Switching agents has never been a problem for us, as the contract language for hourly fee clients gives them a compelling financial incentive to complete the transaction with us: “Any Buyer Agent fee provided by seller will be rebated, in it’s entirety, to Client.”

    Although it has never been a problem in more than a decade, Ardell is correct to note that there is a theoretical risk that some clients may not buy. My colleague Douglas McCarroll spells out the risk and rewards of each fee option on the matrix on his page (which we coauthored). What we’re beginning to see is buyers who are delaying or extending their searches and beginning to make inquiries about converting from a straight hourly fee to the hybrid plan we introduced about six weeks ago. Under that option, the client chooses their own hourly fee which sets their rebate.

  9. Russ, as to other agents saying they make such large commissions because of all the clients they “lose”, I say that is hogwash. I never charge one client for what I do with another. I have worked with very few people in 15 years who didn’t end up buying or selling a house with me, unless we mutually agreed that would be best 🙂 I do not charge my other clients for the few times things didn’t work out.

    To those who say I charge you $40,000 because the first three were free, I say does that mean if the first client pays $40,000 the next three are free? Baloney!

    I think it is more likely that some pay a little more because some pay a little less. I like to make between $6,000 and $12,000 per sale. $10,000 is good. Sometimes I make $14,000 to make up for a $6,000. I spend a good part of 30 days with my clients. 200 emails on average. Lots of hours and a month’s work by and large. Not too many at the same time or I can’t focus on their interests and needs. I do a lot of first time buyers because I’m good at it. I don’t need a $40,000,000 listing, to make me feel important, that never sells. I’m certainly not going to charge my first time buyer more money so that I can advertise a high priced listing for a year.

    Whoops…I think you hit a nerve there, Russ 🙂

  10. Robert, I’m not so sure it’s easy to become a RE agent. My girlfriend recently became one, and at least here in Rhode Island, it took a long time with all the required classes, and was fairly pricey with many mandatory fees for this and that (on top of the classes).

    Honestly, we couldn’t see how one person could manage doing it by themselves, at least as a full time job, without getting support from someone else (i.e., money to live on) through the whole process.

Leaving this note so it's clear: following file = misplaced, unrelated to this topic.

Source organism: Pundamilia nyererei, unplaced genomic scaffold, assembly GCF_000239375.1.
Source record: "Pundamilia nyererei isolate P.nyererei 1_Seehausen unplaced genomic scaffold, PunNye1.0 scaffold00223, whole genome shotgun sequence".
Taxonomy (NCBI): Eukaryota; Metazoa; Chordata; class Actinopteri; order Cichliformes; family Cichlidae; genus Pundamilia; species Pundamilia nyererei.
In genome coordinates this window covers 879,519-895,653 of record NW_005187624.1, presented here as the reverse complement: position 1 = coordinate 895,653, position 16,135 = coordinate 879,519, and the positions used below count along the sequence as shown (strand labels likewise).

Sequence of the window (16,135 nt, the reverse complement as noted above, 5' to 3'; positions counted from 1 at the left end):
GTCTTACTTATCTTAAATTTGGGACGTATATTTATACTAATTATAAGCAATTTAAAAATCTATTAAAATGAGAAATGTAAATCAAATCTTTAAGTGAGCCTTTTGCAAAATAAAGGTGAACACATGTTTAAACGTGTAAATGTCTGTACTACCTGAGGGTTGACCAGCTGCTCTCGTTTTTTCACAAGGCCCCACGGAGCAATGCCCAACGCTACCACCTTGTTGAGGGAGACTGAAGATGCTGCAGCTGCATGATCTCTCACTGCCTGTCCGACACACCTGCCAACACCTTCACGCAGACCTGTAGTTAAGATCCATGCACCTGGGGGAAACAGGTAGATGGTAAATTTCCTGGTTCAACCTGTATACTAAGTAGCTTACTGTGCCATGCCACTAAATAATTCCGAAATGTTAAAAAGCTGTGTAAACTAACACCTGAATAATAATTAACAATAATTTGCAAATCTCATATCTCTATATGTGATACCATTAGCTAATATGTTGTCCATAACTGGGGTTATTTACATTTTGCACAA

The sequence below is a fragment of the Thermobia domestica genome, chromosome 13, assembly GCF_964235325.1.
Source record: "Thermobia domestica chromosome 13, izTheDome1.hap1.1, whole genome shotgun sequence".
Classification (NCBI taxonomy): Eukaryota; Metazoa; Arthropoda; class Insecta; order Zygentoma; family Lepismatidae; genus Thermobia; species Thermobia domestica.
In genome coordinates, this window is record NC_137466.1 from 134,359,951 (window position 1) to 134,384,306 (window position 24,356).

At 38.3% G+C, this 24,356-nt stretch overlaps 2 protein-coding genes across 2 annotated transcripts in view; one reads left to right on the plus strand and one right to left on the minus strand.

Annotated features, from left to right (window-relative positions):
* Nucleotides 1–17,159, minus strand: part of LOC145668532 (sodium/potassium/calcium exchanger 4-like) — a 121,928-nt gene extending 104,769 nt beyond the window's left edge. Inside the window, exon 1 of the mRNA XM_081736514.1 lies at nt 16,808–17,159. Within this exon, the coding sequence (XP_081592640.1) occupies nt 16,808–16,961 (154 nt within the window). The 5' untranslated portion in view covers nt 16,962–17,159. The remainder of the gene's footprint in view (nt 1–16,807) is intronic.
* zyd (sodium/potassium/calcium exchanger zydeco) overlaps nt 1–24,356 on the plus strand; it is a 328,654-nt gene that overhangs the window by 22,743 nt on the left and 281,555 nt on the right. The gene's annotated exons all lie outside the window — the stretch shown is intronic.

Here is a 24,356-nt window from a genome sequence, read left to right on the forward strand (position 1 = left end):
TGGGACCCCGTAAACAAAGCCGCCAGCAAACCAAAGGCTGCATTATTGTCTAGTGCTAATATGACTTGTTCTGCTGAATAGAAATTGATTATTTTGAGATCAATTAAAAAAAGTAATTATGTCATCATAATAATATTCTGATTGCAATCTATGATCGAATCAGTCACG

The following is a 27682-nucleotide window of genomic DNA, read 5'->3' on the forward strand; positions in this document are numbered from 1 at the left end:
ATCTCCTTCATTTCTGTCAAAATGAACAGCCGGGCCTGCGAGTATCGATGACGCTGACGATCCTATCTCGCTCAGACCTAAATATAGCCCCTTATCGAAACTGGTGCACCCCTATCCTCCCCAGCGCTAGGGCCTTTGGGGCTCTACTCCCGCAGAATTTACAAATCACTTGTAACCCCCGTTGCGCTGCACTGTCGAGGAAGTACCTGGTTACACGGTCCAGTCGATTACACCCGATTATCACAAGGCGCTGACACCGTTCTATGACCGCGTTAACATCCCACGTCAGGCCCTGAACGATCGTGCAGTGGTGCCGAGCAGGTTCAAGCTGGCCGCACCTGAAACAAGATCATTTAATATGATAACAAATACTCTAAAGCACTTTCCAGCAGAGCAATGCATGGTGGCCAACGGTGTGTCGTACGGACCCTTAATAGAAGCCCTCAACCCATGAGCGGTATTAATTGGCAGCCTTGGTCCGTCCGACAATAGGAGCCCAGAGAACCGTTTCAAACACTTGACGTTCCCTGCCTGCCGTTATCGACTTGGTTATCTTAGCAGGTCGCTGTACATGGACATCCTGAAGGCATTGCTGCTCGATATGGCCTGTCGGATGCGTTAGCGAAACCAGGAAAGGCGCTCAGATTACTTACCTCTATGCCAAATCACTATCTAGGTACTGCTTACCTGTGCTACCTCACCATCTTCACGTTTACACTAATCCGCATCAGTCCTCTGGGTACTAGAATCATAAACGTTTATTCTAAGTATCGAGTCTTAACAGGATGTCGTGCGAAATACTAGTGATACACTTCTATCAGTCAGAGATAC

I agree that there is a big gap between full-time and part-time agents in terms of professionalism, with many part-time agents giving agents in general a bad name because they don’t have the motivation to be very professional – it’s not their main job anyway.

    As to whether RE agents will go the way of the dodo, I would say no, simply because of the dollar amounts and the complexity involved. Any time you have a complex situation involving big numbers, there’s an industry available for people who are willing to guide the general public through the jungle.

    With travel agents, the dollar amounts have come down so much (usually only a few hundred) that it’s not that big of a deal if you get a slightly worse deal than a travel agent could get you. But with real estate, you’re talking thousands of dollars, not just in commission but in extra holding costs.

    As for “limited service listings” (just stick it in the MLS for a flat fee), I think there may be a place for that for some homeowners who are bolder, who have more experience with real estate, and who (most importantly) have the time and patience to deal with buyers directly.

    But I think a significant number, probably the majority, of people just don’t have the time to manage the sale of their own house, despite what they may think the first time they go FSBO or limited service listing.

    We live in an age of specialization, and when a lot of people work 50+ hour work weeks (do you know anyone working 40?), they just don’t have the time or energy to also take on the job of selling a house.

    I’d say the combination of big dollar amounts (thousands), complexity, and the emotional factor of selling one’s home and buying another one, combine to ensure that there will continue to be a market for full service agents for some time to come.

    I wouldn’t be surprised, though, if one or two percentage points got squeezed out of full service agent commissions due to technological advances that make those agents’ work more efficient, and through the power of competition of some of those efficiencies get passed on to homeowners.

  11. I was discussing this topic with a friend of mine last night who runs a hedge fund. I think he had an interesting insight — “comparing real estate agents to travel agents is the wrong analogy. What they should be compared against is stock brokers. Everyone predicted that the internet would eliminate all the stockbrokers. Well it didn’t…it just eliminated the order takers who thought they were stock brokers. The true professionals that provide good advise are making as much money as ever if not more”.

    I thought his analogy was dead on. There will always be a segment of the population that will value the services of a professional agent. As I said in an earlier reply to Glen, I’m rather hoping this disintermediation of data will drive out the 20% effor agents.

    Also, I do admit to adding the “dodo” remark to spark some feedback. I’m actually a little more optimistic about the future for those agents (like Ardell and I’d like to think “me”) who treat their job as a profession.

  12. Great analogy Robert and a very good piece. Having worked closely with institutional stock brokers supplying them with research on a daily basis, I saw firsthand the night and day difference in approach and rewards for those who were professional and added value and those that didn’t. The same will likely play out in our profession.

  13. For some reason, I missed this entry by Robert when originally posted (until I saw my own name mentioned!). I agree with his observation that real estate brokers do much the same type of job as stock brokers, with essentially the same educational and licensing requirements. Stockbrokers, on average, make more money, operating often as “order takers”, yet they have not suffered the same degree of hostility that we’ve seen directed towards residential real estate agents. A friend of mine in commercial real estate points out that stock brokers and most commercial and leasing agents are men (where, of course, most residential agents are women….) Yes, I know it’s a coincidence, but it is still an interesting observation.